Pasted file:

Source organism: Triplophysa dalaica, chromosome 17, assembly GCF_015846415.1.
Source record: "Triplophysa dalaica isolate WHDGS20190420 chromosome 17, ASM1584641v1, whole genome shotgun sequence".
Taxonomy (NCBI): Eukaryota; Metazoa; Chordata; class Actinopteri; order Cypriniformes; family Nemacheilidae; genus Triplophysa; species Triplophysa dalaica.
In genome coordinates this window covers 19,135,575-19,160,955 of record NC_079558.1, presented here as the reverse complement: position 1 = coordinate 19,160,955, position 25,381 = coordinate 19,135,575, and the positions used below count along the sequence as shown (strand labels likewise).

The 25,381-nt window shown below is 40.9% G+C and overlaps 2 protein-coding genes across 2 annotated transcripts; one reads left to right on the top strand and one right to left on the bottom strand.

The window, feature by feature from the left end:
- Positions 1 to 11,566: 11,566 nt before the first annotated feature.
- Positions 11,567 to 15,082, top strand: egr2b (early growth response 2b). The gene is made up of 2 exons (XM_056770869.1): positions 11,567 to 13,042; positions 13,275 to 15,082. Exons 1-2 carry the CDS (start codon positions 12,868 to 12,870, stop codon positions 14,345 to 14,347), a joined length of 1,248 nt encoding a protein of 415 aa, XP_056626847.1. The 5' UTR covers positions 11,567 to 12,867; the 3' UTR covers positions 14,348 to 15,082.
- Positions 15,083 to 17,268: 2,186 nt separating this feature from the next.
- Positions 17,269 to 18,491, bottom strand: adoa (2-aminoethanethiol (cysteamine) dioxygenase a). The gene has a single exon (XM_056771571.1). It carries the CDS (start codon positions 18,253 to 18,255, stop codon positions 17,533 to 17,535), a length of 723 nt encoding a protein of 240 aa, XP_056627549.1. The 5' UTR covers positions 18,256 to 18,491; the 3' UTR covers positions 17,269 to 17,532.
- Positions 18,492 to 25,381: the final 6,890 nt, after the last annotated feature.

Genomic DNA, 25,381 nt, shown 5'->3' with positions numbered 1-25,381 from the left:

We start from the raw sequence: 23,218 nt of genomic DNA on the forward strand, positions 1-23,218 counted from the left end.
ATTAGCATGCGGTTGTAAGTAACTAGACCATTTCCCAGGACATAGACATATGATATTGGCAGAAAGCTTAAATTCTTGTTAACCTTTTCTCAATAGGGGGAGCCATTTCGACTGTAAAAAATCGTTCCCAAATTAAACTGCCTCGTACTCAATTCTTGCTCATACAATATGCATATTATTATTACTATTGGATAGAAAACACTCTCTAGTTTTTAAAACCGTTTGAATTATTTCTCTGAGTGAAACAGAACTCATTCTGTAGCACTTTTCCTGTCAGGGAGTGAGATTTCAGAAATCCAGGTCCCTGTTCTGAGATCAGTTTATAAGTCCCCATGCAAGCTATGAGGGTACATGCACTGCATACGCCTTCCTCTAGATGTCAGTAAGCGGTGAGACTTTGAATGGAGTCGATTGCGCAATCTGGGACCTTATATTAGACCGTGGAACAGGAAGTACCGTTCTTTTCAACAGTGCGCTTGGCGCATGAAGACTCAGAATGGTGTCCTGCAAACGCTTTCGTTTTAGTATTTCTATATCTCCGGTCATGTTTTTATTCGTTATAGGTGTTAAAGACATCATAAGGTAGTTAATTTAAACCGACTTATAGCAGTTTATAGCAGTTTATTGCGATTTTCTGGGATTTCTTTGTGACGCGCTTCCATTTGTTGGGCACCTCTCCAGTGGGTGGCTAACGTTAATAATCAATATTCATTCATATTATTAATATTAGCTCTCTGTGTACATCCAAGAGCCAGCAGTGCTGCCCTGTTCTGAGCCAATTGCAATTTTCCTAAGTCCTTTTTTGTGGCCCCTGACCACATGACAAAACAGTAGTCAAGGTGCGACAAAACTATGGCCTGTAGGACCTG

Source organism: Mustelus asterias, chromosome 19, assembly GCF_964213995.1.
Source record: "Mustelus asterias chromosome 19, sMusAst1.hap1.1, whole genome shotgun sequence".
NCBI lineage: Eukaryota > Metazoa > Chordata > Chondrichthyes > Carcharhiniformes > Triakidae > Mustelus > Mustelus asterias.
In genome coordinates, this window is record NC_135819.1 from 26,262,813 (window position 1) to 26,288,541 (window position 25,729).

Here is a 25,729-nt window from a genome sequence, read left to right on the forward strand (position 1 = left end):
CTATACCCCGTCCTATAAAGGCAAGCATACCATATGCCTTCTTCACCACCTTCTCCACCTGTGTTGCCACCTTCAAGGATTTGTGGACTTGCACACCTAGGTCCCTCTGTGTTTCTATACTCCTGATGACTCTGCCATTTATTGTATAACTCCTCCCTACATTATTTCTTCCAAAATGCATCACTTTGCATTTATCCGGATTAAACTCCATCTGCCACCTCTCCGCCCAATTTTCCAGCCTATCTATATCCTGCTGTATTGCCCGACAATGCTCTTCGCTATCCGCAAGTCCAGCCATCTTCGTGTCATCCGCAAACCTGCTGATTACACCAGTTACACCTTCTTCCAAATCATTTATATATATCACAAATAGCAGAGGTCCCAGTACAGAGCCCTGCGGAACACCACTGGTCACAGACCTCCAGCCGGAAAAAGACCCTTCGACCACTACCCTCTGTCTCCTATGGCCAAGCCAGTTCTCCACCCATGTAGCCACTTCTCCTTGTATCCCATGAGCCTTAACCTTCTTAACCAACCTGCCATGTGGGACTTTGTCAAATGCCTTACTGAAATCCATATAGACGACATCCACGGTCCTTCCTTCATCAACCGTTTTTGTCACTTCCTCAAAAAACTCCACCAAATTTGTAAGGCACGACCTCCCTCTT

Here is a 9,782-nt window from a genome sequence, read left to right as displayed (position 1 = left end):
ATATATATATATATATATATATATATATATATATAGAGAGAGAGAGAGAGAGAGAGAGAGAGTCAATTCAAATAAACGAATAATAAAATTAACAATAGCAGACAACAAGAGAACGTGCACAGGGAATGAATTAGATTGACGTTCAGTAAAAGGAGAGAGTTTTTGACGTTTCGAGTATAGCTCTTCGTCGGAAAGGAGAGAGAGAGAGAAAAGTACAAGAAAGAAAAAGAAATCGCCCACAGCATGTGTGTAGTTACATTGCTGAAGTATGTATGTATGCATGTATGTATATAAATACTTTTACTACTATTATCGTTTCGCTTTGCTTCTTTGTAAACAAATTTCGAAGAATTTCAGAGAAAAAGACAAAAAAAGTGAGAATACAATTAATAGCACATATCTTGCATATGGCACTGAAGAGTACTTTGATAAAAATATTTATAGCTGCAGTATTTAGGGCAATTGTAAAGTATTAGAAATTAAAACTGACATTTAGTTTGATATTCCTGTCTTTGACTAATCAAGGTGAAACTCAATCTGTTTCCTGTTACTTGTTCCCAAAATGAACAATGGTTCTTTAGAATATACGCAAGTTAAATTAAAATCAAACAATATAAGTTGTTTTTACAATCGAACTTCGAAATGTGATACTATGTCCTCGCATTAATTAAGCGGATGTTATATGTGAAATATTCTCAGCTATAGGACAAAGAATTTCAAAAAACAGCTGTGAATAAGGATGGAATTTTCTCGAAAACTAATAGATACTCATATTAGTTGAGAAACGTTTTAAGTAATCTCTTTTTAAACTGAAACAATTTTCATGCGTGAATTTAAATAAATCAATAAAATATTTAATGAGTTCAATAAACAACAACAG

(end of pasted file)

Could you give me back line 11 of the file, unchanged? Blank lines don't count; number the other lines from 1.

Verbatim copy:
- Positions 18,492 to 25,381: the final 6,890 nt, after the last annotated feature.